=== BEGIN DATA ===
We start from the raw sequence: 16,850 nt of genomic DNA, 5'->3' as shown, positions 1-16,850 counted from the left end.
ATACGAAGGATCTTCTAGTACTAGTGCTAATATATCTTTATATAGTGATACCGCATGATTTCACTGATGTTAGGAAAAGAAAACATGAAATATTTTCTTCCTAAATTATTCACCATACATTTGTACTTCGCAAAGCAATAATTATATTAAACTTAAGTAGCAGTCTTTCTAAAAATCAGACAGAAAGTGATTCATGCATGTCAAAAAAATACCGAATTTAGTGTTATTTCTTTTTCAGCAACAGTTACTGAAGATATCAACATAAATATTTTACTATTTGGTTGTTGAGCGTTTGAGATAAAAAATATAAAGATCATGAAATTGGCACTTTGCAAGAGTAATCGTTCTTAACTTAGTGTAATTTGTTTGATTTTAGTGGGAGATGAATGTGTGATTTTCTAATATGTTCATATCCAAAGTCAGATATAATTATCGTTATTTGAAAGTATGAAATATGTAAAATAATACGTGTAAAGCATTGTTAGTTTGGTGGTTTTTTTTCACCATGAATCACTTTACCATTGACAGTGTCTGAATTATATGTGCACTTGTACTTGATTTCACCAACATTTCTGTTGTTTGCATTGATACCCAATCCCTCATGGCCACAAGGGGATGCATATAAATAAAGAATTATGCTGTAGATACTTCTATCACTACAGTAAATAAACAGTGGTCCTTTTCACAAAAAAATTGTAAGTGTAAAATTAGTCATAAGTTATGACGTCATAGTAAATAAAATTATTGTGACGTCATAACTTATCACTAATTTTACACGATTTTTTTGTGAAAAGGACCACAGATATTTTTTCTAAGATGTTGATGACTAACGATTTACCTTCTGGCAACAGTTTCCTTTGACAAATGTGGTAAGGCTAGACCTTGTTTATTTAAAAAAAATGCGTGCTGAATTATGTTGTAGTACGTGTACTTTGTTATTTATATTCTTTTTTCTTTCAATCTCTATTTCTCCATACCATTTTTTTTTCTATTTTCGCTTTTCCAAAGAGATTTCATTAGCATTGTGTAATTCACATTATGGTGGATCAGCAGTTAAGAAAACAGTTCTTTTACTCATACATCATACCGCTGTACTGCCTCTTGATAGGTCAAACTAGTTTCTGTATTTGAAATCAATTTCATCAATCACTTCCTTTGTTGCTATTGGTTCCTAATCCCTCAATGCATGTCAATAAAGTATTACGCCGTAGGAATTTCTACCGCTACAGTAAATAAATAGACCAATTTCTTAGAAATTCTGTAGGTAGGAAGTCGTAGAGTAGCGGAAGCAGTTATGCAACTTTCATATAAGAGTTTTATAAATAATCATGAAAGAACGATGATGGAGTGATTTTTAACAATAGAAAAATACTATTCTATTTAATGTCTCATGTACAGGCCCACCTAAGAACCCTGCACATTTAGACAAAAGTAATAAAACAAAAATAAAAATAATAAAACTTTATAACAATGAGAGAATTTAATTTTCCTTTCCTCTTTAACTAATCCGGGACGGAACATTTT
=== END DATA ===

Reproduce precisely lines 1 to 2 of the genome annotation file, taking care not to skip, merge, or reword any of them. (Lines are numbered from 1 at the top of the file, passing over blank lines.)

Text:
We start from the raw sequence: 16,850 nt of genomic DNA, 5'->3' as shown, positions 1-16,850 counted from the left end.
ATACGAAGGATCTTCTAGTACTAGTGCTAATATATCTTTATATAGTGATACCGCATGATTTCACTGATGTTAGGAAAAGAAAACATGAAATATTTTCTTCCTAAATTATTCACCATACATTTGTACTTCGCAAAGCAATAATTATATTAAACTTAAGTAGCAGTCTTTCTAAAAATCAGACAGAAAGTGATTCATGCATGTCAAAAAAATACCGAATTTAGTGTTATTTCTTTTTCAGCAACAGTTACTGAAGATATCAACATAAATATTTTACTATTTGGTTGTTGAGCGTTTGAGATAAAAAATATAAAGATCATGAAATTGGCACTTTGCAAGAGTAATCGTTCTTAACTTAGTGTAATTTGTTTGATTTTAGTGGGAGATGAATGTGTGATTTTCTAATATGTTCATATCCAAAGTCAGATATAATTATCGTTATTTGAAAGTATGAAATATGTAAAATAATACGTGTAAAGCATTGTTAGTTTGGTGGTTTTTTTTCACCATGAATCACTTTACCATTGACAGTGTCTGAATTATATGTGCACTTGTACTTGATTTCACCAACATTTCTGTTGTTTGCATTGATACCCAATCCCTCATGGCCACAAGGGGATGCATATAAATAAAGAATTATGCTGTAGATACTTCTATCACTACAGTAAATAAACAGTGGTCCTTTTCACAAAAAAATTGTAAGTGTAAAATTAGTCATAAGTTATGACGTCATAGTAAATAAAATTATTGTGACGTCATAACTTATCACTAATTTTACACGATTTTTTTGTGAAAAGGACCACAGATATTTTTTCTAAGATGTTGATGACTAACGATTTACCTTCTGGCAACAGTTTCCTTTGACAAATGTGGTAAGGCTAGACCTTGTTTATTTAAAAAAAATGCGTGCTGAATTATGTTGTAGTACGTGTACTTTGTTATTTATATTCTTTTTTCTTTCAATCTCTATTTCTCCATACCATTTTTTTTTCTATTTTCGCTTTTCCAAAGAGATTTCATTAGCATTGTGTAATTCACATTATGGTGGATCAGCAGTTAAGAAAACAGTTCTTTTACTCATACATCATACCGCTGTACTGCCTCTTGATAGGTCAAACTAGTTTCTGTATTTGAAATCAATTTCATCAATCACTTCCTTTGTTGCTATTGGTTCCTAATCCCTCAATGCATGTCAATAAAGTATTACGCCGTAGGAATTTCTACCGCTACAGTAAATAAATAGACCAATTTCTTAGAAATTCTGTAGGTAGGAAGTCGTAGAGTAGCGGAAGCAGTTATGCAACTTTCATATAAGAGTTTTATAAATAATCATGAAAGAACGATGATGGAGTGATTTTTAACAATAGAAAAATACTATTCTATTTAATGTCTCATGTACAGGCCCACCTAAGAACCCTGCACATTTAGACAAAAGTAATAAAACAAAAATAAAAATAATAAAACTTTATAACAATGAGAGAATTTAATTTTCCTTTCCTCTTTAACTAATCCGGGACGGAACATTTT